A non-binary person in Canada has been assaulted in a hate-crime, and has said that they are now afraid to leave the house.
Andrea Stratis, who is from Whitehorse, had headphones in when someone shouted the word “faggot” and they were punched in the face.
Stratis told CBC that a bystander who witnessed the hate crime shouted at the attacker, who then ran away.
They called the police and reported the hate crime, and the police force has since conceded that there may have been an “under-response” to the incident.
Hate crime: verbal and physical attacks
Stratis told CBC that they were not surprised to be attacked, and that it was the culmination of a series of challenging incidents in recent months.
They were recently harassed at a park for being non-binary, and only escaped when they locked themselves in a nearby office.
Stratis also said that they have been verbally harassed in the city on a number of occasions.
“I get a lot of, ‘Why are your jeans so tight? Why is your hair so long? Why does your face look like that?’” Stratis said.
Superintendent Brian Jones of RCMP told CBC that it was sad to think that somebody might not be able to go about their business in the city.
“If they feel like they’ve been targeted in a crime, we really want those people to come forward and talk to us,” he added.
Meanwhile, earlier this week it was reported that hate crimes in Canada had skyrocketed by 47 percent last year.
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There were 2,073 hate crimes in Canada in 2017, up from 1,409 in 2016, with Canada’s Jewish, Muslim and black populations being worst hit.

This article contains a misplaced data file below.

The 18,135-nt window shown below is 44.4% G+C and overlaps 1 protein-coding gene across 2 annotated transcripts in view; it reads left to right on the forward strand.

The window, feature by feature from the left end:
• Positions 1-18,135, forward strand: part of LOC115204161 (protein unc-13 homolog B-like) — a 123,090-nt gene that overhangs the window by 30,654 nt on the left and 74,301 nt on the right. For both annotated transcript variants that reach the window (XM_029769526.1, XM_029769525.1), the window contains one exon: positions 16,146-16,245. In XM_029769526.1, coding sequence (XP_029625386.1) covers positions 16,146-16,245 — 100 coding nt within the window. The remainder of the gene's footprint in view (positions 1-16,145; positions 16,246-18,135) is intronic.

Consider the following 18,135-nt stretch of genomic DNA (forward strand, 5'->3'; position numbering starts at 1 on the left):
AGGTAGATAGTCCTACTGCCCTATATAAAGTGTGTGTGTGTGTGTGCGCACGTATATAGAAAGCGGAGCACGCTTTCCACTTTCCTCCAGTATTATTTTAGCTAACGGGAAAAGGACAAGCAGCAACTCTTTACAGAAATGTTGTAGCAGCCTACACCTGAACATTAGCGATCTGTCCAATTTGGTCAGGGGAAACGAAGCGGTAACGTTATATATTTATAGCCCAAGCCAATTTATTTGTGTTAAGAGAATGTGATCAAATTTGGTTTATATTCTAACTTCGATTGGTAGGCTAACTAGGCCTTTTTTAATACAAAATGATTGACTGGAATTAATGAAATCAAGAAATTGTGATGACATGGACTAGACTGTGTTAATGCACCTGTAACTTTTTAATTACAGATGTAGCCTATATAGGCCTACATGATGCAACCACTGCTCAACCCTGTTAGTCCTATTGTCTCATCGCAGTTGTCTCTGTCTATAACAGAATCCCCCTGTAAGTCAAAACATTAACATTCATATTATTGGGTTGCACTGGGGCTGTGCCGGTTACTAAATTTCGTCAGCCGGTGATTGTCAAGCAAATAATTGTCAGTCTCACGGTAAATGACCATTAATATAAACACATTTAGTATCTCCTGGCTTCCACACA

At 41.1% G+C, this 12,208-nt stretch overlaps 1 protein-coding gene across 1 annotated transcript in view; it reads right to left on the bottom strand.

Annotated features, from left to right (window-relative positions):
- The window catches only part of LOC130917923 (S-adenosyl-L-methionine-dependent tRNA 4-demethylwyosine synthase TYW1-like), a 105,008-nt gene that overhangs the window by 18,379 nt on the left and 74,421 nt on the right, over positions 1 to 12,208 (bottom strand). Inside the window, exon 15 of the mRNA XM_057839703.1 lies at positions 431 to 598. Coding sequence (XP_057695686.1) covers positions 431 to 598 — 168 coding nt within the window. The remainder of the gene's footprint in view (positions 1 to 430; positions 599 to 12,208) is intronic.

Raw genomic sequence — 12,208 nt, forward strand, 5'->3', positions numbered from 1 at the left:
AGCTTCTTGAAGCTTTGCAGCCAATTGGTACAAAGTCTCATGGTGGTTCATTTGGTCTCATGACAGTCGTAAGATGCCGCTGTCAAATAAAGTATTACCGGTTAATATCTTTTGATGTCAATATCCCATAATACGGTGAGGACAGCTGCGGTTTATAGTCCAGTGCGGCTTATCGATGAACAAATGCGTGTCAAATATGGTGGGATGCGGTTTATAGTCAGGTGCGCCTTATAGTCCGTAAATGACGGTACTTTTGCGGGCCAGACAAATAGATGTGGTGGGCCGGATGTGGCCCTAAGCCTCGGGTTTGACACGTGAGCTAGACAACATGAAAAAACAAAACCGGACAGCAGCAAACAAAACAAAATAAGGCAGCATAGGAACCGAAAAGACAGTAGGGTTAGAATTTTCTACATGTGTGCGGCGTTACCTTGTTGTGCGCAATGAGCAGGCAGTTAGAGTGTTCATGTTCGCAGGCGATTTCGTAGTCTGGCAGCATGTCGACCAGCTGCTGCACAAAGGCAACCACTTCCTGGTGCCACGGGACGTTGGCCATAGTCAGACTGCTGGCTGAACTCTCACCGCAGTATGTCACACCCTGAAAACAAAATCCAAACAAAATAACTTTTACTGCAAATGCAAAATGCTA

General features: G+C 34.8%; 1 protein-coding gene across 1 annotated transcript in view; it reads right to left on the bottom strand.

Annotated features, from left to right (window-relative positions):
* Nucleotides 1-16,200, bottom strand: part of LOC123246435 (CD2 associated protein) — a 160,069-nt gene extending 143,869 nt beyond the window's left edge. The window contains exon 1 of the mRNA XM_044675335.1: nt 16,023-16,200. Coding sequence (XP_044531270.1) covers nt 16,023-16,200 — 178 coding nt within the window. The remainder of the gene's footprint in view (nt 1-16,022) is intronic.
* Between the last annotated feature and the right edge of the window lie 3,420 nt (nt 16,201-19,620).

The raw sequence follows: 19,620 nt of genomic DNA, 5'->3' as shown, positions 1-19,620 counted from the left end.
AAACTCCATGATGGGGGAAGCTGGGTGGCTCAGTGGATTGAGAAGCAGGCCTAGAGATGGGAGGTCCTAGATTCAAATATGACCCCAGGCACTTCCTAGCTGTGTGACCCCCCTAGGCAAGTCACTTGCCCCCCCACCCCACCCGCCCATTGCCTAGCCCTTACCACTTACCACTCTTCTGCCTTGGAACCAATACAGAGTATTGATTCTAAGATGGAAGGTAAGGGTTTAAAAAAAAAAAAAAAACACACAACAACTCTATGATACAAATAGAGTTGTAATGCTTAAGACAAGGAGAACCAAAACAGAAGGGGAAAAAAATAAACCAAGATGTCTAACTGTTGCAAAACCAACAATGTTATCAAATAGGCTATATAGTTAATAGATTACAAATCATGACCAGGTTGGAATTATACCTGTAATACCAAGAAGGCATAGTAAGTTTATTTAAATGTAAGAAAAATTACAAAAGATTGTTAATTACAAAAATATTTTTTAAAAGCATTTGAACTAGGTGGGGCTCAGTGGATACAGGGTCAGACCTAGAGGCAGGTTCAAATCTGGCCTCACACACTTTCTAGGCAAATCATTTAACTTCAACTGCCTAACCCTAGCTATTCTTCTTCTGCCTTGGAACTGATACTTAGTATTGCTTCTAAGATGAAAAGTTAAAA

Barbara Perry, a criminology professor at the University of Ontario Institute of Technology, told The Washington Post earlier this week that the leap was more than just an improvement in reporting.
Anti-trans stickers in Canada
In September, it was revealed that anti-transgender stickers that bear the words “women don’t have penises” had spread to Canada.
CBC reported that the stickers were being used to target gender-neutral toilet facilities at Memorial University of Newfoundland.
The university recently opened a number of single-stall gender-neutral toilets in addition to the men’s and women’s facilities, to cater for trans and non-binary people who may not feel comfortable in gender-segregated toilets.
The trans-inclusive toilets were plastered with “women don’t have penises” stickers and others that claim “transitioning worsens dysphoria.”
Andrew Kenney, MUN student union’s trans rep, told CBC: “It makes me uneasy.
“Putting the gender-neutral washrooms in place was a huge step for trans people on campus feeling safe, and now that those areas have been targeted it’s disheartening, and it’s kind of scary.
“Being a trans person I know that transphobia exists. I’ve seen it before, [but] it’s disappointing to see it in my university where I’m supposed to feel safe.”